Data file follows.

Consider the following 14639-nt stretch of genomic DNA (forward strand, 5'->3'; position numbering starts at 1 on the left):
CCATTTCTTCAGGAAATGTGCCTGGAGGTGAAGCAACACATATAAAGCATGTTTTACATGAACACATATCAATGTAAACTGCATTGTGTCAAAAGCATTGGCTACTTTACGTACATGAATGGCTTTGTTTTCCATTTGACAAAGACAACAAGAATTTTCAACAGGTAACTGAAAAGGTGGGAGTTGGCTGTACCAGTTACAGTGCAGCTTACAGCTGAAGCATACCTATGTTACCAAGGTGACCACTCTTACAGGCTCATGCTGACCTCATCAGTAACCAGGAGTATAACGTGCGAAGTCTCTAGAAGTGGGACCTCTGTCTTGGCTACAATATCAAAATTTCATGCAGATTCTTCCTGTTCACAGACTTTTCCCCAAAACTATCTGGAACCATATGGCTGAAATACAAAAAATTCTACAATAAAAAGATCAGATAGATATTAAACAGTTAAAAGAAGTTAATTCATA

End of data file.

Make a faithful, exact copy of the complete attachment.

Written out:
Consider the following 14639-nt stretch of genomic DNA (forward strand, 5'->3'; position numbering starts at 1 on the left):
CCATTTCTTCAGGAAATGTGCCTGGAGGTGAAGCAACACATATAAAGCATGTTTTACATGAACACATATCAATGTAAACTGCATTGTGTCAAAAGCATTGGCTACTTTACGTACATGAATGGCTTTGTTTTCCATTTGACAAAGACAACAAGAATTTTCAACAGGTAACTGAAAAGGTGGGAGTTGGCTGTACCAGTTACAGTGCAGCTTACAGCTGAAGCATACCTATGTTACCAAGGTGACCACTCTTACAGGCTCATGCTGACCTCATCAGTAACCAGGAGTATAACGTGCGAAGTCTCTAGAAGTGGGACCTCTGTCTTGGCTACAATATCAAAATTTCATGCAGATTCTTCCTGTTCACAGACTTTTCCCCAAAACTATCTGGAACCATATGGCTGAAATACAAAAAATTCTACAATAAAAAGATCAGATAGATATTAAACAGTTAAAAGAAGTTAATTCATA